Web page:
When summer rolls around, outdoor enthusiasts often feel the call of the wild, complete with crackling campfire, twinkling stars and a bed of dirt and pine needles.
But who has the energy to pack up all that camping gear and food for a two-day trip, then tear it all down again? At the end of the weekend, you head back to the office exhausted but relieved. At least you can get some rest there.
Nowadays, with the rise of “glamping” resorts such as the Autocamp Russian River in Guerneville, you can have your s’mores and eat them, too. Instead of your butt grazing the hard ground when the air mattress springs a leak, you can snooze soundly inside one of 23 custom Airstream trailers or 10 luxury tents tricked out with high-end linens and blankets.
“My husband loves those outdoorsy vacations,” said Jennifer Jacobs of Phoenix, Arizona, whose family of four spent a couple of nights at Autocamp Russian River in late May. “Truthfully, I’m at the age now where I’m not going to camp anymore, so my husband thanked me for giving him a couple of days out in the wilderness … It was the best of both worlds.”
The resort, which opened last August, is both family-friendly and pet-friendly, which has helped keep it solidly booked, even on rainy weekends in February. Although not inexpensive, the marriage of the sleek, nostalgic Airstream trailers with the mid-century modern clubhouse set amid the redwoods seems to resonate across the generations, drawing everyone from millennials to baby-boomer retirees.
Ryan Miller, the 27-year-old co-founder of Autocamp, said the company does not view the “outdoor hospitality” business as a new trend. Rather, it is piggy-backing on the long-term appeal of outdoor recreation while tapping into a shift in lodging and travel tastes, which now align more closely with Airbnb and a desire for more authentic adventures.
With Autocamp, it’s an experience unlike any other. “It parallels the millennial ideals and values of experiences over things,” Miller said.
Mark Belhumeur, general manager for Autocamp Russian River, agreed that most people who come to the resort are looking for a unique experience, not just a place to stay.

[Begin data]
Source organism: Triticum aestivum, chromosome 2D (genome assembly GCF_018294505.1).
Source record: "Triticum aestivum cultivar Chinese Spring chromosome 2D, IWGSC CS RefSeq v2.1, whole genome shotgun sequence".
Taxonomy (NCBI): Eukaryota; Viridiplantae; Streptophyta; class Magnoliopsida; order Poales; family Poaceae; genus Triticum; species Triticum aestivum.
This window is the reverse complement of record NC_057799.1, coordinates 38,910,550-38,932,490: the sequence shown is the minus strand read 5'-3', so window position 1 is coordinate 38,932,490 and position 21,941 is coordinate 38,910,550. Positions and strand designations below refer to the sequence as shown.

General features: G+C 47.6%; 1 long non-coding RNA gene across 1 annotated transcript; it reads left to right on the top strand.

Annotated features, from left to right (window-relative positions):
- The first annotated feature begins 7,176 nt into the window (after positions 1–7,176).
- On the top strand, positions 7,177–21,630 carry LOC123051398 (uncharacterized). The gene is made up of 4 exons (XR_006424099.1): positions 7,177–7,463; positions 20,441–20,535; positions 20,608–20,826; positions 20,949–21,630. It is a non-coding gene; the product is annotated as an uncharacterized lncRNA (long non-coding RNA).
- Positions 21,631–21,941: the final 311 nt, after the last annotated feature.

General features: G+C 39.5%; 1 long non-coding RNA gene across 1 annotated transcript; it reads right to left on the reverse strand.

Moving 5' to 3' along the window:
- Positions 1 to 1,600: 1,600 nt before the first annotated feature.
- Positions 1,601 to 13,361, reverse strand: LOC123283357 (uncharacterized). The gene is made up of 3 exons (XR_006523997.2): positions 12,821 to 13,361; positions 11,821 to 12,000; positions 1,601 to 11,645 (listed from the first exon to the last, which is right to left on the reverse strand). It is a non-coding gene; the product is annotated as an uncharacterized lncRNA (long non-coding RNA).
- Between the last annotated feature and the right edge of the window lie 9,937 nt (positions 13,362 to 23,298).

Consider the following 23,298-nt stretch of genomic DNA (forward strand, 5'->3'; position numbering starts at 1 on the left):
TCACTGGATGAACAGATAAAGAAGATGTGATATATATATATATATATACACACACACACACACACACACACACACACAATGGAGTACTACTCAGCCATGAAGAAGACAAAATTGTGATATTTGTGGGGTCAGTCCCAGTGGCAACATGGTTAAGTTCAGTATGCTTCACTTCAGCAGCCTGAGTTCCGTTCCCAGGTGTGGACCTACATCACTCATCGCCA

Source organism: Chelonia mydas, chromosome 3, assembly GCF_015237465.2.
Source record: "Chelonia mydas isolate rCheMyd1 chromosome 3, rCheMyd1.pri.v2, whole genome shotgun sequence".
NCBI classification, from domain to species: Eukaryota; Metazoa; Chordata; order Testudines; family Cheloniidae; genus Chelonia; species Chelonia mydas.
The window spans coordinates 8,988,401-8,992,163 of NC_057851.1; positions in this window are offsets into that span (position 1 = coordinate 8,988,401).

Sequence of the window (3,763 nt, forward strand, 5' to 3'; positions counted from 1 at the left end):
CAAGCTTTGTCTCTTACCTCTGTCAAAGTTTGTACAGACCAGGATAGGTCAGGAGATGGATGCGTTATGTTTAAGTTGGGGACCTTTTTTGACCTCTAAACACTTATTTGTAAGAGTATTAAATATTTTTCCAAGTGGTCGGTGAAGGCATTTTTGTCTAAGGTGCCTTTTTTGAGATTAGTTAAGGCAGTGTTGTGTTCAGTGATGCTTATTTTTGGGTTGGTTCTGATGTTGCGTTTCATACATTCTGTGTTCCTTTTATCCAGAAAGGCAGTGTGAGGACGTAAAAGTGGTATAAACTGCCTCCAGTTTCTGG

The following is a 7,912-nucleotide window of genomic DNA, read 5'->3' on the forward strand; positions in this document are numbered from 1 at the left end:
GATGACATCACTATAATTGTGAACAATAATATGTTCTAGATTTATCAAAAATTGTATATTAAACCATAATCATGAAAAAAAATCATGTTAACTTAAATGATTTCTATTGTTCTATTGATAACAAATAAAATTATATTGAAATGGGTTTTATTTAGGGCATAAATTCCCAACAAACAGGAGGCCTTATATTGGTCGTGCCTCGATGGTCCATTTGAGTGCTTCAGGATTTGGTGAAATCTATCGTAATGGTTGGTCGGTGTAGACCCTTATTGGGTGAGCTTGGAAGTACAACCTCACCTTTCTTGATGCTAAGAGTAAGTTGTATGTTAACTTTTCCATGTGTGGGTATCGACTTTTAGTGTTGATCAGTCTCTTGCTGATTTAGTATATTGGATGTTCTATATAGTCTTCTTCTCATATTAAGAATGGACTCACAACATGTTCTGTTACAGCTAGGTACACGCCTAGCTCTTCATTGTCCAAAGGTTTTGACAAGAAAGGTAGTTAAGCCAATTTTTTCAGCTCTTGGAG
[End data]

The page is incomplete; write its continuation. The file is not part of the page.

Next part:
“We are camping for those who don’t like to get dirty,” he said. “Everything is provided. All you bring is a couple of filets for the barbecue and you’re all set.”
Of course, it’s not going to appeal to the true tree-hugger looking for a wilderness experience, complete with a backpack the size of the Ritz, filled with bland MREs and stringy beef jerky. Still, it’s a good gateway drug for those craving time away from the incessant beeps and blinks of modern technology.
“It provides a turnkey opportunity to experience what we like to call ‘the spirit of camping,’” Miller said. “We make it easier for people to get outdoors.”
Susan Upchurch of Graton, who serves as district director for Sonoma County Supervisor Lynda Hopkins, has stayed at the Autocamp resort three times since it opened last August. Her first stay last fall was free, as a thank you for her small contribution to the resort’s crowdfunding campaign, This spring, she returned with a group of girlfriends and stayed one night in the luxury tents, then returned a week later to an Airstream for a birthday getaway with her husband.
Camping Made Easy
Autocamp Russian River: Airstream trailer accommodations offered year-round, priced at $195-$425 a night, depending on the season and day of the week. The luxury tents are offered from May through October, for $139-$225 a night. Reserve your space at autocamp.com. 707-604-6103.
Here are a few other “glamping” resorts to consider when you plan your staycation on the North Coast this summer:
Coast Vacation Trailers: This Fort Bragg company rents 19 RV trailers that they will drive to your campsite along the Mendocino Coast, from the Westport Beach RV Campground and MacKerricher State Park south to Van Damme State Park and the Albion River Campground. The trailers sleep from two to nine people and come with firewood, paper products and some or all of the linens. Rates start at $200 a night, not including campground fee. Pet-friendly, with some rules and $10 a night fee for dogs. To submit a request, include number of people and the name of the campground where you have made your reservation to coastvacationtrailers.com. 707-962-9294.
Terra Glamping: This resort perched 430 feet above the Pacific Ocean in Annapolis offers 10 safari tents with memory foam beds and ocean views. Two-night minimum on weekends. Rates start at $250 per night. 33005 Coast Highway. 646-801-8076. terraglamping.com.
Hipcamp: Known as the Airbnb of camping, this website can help you reserve a site at private, previously off-limit spots like Salmon Creek Ranch in Bodega as well as public parks such as Austin Creek State Recreation Area in Guerneville that offer a more unique experience than a more typical campground. hipcamp.com